Outdoor Cooking and Fun Memories
My Mom and the Grands
Some of my best memories were made around a grill or campfire. There’s just something about cooking outdoors that sticks with a body for years and years.
My Dad – The Grill King
My Dad was the head griller at home. He was an engineer, and he took a very academic approach to fire lighting. He’d stack his coals just so, and he was always looking at gadgets for fire starting. I remember one contraption that he had that plugged in the house outlet and had a wand to stick in the coals. He really liked that fire wand.
Dad died in a traffic accident two years ago coming up this week. I still see him in my mind pulling out his old cast iron grill and miss him at the table here when I have a barbecue. I hope they have lots of cool grill fire starters in heaven, because I know my Dad would much rather study on how to make the perfect fire than have one just start up like magic.
My Mom - Brownie Days
Mom was the Brownie Scout leader in town. She had us all looking in the magic mirror pond, playing circle games and cooking on Buddy Burners. I thought those homemade outdoor stoves were just the coolest. And, I loved sticking marshmallows on skinny green tree limbs and toasting them over the campfire.
I don’t think Mom ever much liked cooking, although I didn’t figure that out when I was younger. I just know that I asked for an Easy Bake Oven, and she told me I could use the real oven just any time. I was such a flop at that, I had to be the family dishwasher.
When I told my Mom about my cooking websites, she said she sure never thought I’d ever be much of a cook and write about cooking. It must have been a recessive gene that kicked in later in life and passed on by my Grandma.
My cooking definitely came from the maternal side. That would be Grandma. Granny (my paternal grandmother) did not like to cook at all, and she served chicken gizzards when we visited. Who serves gizzards to the grandkids?
Kitchen plates were popular with my grandmothers’ generation. Their plates kind of sum it up. Grandma’s favorite plate said: “Two things are always open. Grandma’s arms and Grandma’s kitchen.” Granny’s plate said, “I am not a fast cook. I am not a slow cook. I am a half fast cook.”
Grandma would pack up wieners, buns and potato salad to carry around the mountain when we’d burn the big brush pile. Instant cook out. She knew how to put on a feed any time and any where.
Granny would take us out to a restaurant. She especially loved to go to Shoney’s and get a chocolate fudge cake for dessert. I once suggested that perhaps we split one. Those are huge. No chance. Granny said I didn’t have to eat it all, but she wasn’t splitting a fudge cake. We’d have two fudge cakes.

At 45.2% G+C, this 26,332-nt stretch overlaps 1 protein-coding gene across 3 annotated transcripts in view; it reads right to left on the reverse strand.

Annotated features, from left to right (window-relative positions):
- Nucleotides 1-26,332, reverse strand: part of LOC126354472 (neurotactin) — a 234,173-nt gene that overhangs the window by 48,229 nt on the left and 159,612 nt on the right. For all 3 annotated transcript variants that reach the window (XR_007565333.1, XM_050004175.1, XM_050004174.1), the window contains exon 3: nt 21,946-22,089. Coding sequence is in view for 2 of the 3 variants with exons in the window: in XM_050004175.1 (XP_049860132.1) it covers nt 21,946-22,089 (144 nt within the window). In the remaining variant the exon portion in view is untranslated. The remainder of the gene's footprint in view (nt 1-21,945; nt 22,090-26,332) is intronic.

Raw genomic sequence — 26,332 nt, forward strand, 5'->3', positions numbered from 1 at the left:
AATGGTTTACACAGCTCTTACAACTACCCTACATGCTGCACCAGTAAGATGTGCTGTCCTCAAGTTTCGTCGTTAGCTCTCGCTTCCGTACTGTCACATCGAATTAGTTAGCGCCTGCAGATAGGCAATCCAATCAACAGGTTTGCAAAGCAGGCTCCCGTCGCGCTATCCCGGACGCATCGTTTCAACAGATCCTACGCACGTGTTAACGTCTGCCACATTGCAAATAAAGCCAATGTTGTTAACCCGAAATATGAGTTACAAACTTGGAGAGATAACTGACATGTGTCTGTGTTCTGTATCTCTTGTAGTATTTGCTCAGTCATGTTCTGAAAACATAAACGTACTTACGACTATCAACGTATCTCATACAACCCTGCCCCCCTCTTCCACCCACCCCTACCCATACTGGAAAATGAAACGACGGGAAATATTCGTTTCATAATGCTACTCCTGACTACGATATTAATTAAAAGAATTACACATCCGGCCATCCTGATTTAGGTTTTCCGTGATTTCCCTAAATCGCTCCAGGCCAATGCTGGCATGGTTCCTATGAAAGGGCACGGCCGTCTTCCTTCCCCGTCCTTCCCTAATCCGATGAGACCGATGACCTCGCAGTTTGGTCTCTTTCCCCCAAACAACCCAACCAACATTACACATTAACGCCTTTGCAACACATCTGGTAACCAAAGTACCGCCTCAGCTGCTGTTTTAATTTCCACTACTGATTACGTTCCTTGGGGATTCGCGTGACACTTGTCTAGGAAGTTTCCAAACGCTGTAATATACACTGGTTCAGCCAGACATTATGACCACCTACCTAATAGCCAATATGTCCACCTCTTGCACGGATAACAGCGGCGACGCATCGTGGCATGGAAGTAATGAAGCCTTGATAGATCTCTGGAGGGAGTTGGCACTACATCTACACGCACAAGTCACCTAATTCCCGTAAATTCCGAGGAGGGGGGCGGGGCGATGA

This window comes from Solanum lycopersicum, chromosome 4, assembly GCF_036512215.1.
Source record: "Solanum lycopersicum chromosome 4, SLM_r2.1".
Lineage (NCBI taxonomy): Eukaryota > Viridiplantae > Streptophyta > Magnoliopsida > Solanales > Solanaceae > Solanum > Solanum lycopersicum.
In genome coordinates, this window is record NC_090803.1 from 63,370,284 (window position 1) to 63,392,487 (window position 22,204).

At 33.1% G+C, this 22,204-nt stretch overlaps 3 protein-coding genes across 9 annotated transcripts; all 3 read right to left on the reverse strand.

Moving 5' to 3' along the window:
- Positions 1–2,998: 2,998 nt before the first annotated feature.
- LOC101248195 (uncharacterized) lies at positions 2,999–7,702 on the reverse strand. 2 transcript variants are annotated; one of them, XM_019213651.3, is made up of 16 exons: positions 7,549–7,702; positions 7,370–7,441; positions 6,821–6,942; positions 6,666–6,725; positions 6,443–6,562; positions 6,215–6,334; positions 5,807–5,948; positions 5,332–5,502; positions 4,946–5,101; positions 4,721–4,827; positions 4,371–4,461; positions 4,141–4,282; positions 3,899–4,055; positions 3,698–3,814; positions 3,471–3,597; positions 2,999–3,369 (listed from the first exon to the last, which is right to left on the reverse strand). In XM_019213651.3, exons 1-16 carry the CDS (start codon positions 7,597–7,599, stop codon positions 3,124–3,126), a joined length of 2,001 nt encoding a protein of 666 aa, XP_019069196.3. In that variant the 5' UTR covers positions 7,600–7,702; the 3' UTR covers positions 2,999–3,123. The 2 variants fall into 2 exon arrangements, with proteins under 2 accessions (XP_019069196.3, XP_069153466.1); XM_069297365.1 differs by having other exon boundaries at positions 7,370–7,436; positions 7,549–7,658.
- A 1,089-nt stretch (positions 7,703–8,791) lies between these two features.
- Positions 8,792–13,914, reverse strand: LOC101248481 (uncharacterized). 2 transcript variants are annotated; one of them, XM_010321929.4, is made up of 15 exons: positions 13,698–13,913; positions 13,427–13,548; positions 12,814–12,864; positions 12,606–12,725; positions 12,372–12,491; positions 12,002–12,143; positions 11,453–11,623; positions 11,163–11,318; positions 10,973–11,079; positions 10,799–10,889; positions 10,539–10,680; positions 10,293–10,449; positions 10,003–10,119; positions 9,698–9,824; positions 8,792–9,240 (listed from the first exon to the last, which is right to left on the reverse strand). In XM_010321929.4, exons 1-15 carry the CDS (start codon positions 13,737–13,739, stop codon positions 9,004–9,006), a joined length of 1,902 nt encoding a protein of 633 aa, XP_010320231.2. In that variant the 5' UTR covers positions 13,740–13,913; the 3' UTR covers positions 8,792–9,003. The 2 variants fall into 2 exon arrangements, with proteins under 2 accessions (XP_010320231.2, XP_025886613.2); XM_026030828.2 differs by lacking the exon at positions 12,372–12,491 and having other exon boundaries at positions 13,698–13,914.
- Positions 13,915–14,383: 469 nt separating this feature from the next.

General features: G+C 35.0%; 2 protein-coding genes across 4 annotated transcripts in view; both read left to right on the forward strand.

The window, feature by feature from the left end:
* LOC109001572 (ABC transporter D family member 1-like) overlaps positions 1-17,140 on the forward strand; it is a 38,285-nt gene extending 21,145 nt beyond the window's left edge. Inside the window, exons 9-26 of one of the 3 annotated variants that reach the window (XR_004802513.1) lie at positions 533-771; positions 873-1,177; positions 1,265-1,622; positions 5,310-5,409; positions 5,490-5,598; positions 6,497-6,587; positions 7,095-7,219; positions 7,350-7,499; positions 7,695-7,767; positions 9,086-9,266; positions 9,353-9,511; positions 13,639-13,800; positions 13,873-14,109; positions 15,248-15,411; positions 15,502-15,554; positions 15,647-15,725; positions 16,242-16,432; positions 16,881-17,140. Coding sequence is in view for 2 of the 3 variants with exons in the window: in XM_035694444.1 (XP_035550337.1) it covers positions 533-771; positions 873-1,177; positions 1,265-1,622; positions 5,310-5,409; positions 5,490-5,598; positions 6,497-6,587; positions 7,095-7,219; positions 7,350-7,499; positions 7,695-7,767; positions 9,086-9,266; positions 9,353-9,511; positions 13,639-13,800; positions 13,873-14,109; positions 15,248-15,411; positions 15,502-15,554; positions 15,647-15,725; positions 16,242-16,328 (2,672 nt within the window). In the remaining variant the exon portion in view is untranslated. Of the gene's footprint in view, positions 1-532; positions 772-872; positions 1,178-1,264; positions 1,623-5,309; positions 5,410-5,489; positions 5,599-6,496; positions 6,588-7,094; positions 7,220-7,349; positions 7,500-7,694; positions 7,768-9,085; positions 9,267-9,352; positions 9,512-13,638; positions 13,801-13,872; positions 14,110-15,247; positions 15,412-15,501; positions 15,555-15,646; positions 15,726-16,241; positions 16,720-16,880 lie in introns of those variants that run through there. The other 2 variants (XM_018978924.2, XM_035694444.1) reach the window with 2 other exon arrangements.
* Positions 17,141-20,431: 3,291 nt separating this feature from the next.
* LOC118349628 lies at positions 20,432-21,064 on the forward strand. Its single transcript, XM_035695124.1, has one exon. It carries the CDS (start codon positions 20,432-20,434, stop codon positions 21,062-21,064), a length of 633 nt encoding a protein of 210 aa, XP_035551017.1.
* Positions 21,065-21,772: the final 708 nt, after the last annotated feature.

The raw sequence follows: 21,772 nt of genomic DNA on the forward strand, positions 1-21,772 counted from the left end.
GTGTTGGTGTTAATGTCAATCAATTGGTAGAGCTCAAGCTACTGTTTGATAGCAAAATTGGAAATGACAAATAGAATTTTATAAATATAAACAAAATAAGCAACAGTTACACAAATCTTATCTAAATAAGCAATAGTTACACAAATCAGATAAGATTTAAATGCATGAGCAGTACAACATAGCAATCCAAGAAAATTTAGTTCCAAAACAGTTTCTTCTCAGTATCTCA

Both grandmothers are now gone. Boy, I miss them. I inherited the two kitchen plates, and I smile when I see them. I may have to find my own plate to pass along. I wonder if they make Grill Girl decorative wall plates?
A New Generation
One of the first things when I moved away was buy a cheap grill. That was a mistake (save up and get a decent one), but I did learn to cook on a bad grill and can now cook on almost anything.
After I had the boys, I found that outdoor cooking was a good way to make meals fun. We were a military family and hauled our grill all over the world – literally. In addition to U.S. duty stations, we also lived in Greece and Japan. It was always home when we patted out burgers and had a cook out.
When the boys got bigger, they joined Boy Scouts (and both made Eagle). I worked with the kids on the cooking merit badges. That’s when I got into pie irons and Dutch Ovens. We’d have little guys over in the yard constantly cooking up all kinds of wonderful foods in a fire pit we dug. They’d set up tents and camp. I’d sleep in the house but join them for yard cooking. One thing we never did get right was those eggs in a paper bag. They always leaked. I think maybe they make cheap paper bags around here.
My oldest graduates high school next week. He’ll be off to college. I know he’ll take a love for grilling. The younger kid and I will have to learn to outdoor cook in smaller amounts. We’ll be fine I’m sure. But we’re going to miss the oldest. That’s an empty chair at the table. He’ll come back though and some day I know he’ll bring home a girl and then little ones. We’ll all make more memories and pass on the love of barbecue cooking.
See more family stories:
Annual 4th of July Cook Out (to Honor the Military)
A Week at Cedar Island, NC (fun in the sun and grilling on the deck)
Day Trip to Ocracoke Island, NC (lovely village and four wheel drive beach)
River Rescue (my son Eli saves a drowing teen at cook out)
Adventures of Grill Girl:
Working on the 2009 Consumers Digest Grill Guide (and gaining 10 pounds to boot)
Stories and reviews on barbecue locations (areas, restuarants, dives):
Lexington, North Carolina
Allen & Son Barbecue (Chapel Hill, NC)
Backyard BBQ Pit (Durham, NC)
Barbecue people I've had the chance to meet and talk to:
Joe Cahn (Professional Tailgater)
Leslie Haywood (Grill Charm Inventor)
Feel free to get in touch if you have ideas for my Grilling Memories section.